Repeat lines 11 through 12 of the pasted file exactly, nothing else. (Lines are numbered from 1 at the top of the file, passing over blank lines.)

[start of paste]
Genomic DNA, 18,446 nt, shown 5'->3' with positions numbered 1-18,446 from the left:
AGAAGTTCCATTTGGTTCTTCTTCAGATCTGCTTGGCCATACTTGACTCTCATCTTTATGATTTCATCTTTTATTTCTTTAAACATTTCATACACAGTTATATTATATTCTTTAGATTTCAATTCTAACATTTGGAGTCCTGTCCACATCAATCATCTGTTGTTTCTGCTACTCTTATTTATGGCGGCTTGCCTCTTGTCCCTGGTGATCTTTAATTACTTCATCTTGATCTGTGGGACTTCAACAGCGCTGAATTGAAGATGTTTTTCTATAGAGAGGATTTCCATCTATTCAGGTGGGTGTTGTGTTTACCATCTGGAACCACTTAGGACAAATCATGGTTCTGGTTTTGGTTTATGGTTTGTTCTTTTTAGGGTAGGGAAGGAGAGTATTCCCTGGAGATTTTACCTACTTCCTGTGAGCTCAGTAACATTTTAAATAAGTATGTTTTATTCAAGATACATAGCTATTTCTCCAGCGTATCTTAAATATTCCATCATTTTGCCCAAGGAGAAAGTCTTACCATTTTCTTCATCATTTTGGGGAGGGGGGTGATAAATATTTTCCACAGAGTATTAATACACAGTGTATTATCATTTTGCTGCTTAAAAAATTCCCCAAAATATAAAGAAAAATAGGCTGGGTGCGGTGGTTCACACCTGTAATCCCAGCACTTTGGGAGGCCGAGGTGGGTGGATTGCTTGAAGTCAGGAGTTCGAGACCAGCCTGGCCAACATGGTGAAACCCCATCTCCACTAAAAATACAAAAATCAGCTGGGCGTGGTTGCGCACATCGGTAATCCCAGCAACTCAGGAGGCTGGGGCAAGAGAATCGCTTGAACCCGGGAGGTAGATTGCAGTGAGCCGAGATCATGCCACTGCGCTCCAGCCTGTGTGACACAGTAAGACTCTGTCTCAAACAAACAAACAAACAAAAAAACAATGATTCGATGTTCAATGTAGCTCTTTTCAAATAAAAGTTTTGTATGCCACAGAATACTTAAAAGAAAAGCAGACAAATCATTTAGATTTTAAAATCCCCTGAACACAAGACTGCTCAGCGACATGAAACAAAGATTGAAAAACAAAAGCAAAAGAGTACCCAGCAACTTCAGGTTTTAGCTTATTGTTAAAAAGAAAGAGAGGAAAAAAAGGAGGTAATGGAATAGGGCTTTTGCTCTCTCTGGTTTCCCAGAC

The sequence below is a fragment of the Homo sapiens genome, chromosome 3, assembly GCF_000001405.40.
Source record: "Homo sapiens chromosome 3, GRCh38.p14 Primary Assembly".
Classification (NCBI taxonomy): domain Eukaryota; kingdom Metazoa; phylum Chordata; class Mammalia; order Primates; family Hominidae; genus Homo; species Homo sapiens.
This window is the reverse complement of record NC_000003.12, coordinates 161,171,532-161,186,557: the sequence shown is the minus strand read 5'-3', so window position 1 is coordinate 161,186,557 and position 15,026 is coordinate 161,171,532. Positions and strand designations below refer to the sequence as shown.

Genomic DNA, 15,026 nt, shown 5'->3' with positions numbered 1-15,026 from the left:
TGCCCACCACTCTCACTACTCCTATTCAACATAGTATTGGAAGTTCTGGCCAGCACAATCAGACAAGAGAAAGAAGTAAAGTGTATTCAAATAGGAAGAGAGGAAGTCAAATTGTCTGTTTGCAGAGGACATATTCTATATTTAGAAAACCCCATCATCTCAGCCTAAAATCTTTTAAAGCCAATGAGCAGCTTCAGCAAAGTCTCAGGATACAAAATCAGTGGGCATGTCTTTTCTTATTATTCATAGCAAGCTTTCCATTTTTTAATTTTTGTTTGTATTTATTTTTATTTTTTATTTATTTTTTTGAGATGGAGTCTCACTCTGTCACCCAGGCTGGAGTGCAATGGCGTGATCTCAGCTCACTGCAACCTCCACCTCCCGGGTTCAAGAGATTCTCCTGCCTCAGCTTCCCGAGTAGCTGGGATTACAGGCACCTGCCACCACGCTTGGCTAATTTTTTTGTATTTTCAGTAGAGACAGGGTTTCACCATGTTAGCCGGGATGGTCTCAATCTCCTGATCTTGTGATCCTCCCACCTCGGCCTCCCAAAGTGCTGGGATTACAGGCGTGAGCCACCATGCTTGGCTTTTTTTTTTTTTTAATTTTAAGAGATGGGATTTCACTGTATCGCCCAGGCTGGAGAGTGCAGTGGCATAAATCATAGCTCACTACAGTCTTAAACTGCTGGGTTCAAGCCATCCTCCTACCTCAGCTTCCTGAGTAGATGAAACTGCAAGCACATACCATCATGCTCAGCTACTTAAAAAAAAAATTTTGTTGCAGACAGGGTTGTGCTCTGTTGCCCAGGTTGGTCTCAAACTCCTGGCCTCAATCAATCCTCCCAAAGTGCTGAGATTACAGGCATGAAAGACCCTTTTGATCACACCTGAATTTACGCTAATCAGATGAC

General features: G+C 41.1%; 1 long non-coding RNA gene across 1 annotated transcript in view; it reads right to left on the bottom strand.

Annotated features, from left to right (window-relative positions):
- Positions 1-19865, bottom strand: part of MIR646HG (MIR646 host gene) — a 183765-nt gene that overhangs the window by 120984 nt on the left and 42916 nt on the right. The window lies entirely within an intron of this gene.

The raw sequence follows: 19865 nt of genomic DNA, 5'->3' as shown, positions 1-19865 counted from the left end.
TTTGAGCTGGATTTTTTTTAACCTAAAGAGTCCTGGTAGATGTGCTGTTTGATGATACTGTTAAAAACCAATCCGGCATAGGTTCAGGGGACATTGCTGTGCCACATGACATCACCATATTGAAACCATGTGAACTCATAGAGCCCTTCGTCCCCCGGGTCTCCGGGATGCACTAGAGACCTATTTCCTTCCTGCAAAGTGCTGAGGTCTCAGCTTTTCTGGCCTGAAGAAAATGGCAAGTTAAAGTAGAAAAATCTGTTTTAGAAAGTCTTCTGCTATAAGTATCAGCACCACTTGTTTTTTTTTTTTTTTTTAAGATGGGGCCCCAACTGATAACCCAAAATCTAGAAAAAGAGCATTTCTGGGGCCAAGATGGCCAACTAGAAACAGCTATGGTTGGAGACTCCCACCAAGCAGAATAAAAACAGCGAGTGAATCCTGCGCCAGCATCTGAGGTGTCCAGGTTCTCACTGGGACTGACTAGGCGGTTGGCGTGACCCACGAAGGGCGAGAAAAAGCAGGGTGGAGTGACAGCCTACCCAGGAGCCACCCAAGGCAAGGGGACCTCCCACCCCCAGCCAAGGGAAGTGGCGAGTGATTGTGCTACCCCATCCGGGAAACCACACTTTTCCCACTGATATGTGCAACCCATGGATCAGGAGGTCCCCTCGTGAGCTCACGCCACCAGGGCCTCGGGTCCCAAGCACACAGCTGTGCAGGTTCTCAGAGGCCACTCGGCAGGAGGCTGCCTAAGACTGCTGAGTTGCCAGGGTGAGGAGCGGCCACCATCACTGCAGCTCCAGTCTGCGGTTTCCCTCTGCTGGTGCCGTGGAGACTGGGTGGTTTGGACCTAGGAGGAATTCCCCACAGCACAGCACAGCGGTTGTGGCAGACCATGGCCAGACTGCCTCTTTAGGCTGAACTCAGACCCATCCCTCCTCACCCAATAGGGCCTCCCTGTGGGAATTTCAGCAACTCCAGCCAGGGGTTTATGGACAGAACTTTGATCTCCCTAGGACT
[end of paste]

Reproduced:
- Positions 1-19865, bottom strand: part of MIR646HG (MIR646 host gene) — a 183765-nt gene that overhangs the window by 120984 nt on the left and 42916 nt on the right. The window lies entirely within an intron of this gene.

The raw sequence follows: 19865 nt of genomic DNA, 5'->3' as shown, positions 1-19865 counted from the left end.